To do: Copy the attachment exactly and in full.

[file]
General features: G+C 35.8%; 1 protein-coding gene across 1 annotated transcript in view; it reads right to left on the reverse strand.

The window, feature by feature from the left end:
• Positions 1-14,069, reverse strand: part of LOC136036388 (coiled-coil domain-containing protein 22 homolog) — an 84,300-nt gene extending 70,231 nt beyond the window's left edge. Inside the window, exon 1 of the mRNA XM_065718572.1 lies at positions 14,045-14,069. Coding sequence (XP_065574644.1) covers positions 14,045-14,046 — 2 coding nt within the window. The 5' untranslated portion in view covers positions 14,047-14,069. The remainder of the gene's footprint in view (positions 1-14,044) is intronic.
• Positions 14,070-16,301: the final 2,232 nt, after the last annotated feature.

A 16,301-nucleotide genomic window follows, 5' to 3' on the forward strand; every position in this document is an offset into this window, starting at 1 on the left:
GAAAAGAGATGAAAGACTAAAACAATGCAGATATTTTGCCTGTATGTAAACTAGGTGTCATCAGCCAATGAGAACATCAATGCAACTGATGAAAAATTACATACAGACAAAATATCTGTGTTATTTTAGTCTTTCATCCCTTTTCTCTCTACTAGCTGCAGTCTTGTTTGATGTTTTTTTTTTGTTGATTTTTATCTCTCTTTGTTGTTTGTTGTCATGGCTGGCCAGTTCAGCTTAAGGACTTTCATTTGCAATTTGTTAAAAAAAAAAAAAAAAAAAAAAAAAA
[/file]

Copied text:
General features: G+C 35.8%; 1 protein-coding gene across 1 annotated transcript in view; it reads right to left on the reverse strand.

The window, feature by feature from the left end:
• Positions 1-14,069, reverse strand: part of LOC136036388 (coiled-coil domain-containing protein 22 homolog) — an 84,300-nt gene extending 70,231 nt beyond the window's left edge. Inside the window, exon 1 of the mRNA XM_065718572.1 lies at positions 14,045-14,069. Coding sequence (XP_065574644.1) covers positions 14,045-14,046 — 2 coding nt within the window. The 5' untranslated portion in view covers positions 14,047-14,069. The remainder of the gene's footprint in view (positions 1-14,044) is intronic.
• Positions 14,070-16,301: the final 2,232 nt, after the last annotated feature.

A 16,301-nucleotide genomic window follows, 5' to 3' on the forward strand; every position in this document is an offset into this window, starting at 1 on the left:
GAAAAGAGATGAAAGACTAAAACAATGCAGATATTTTGCCTGTATGTAAACTAGGTGTCATCAGCCAATGAGAACATCAATGCAACTGATGAAAAATTACATACAGACAAAATATCTGTGTTATTTTAGTCTTTCATCCCTTTTCTCTCTACTAGCTGCAGTCTTGTTTGATGTTTTTTTTTTGTTGATTTTTATCTCTCTTTGTTGTTTGTTGTCATGGCTGGCCAGTTCAGCTTAAGGACTTTCATTTGCAATTTGTTAAAAAAAAAAAAAAAAAAAAAAAAAA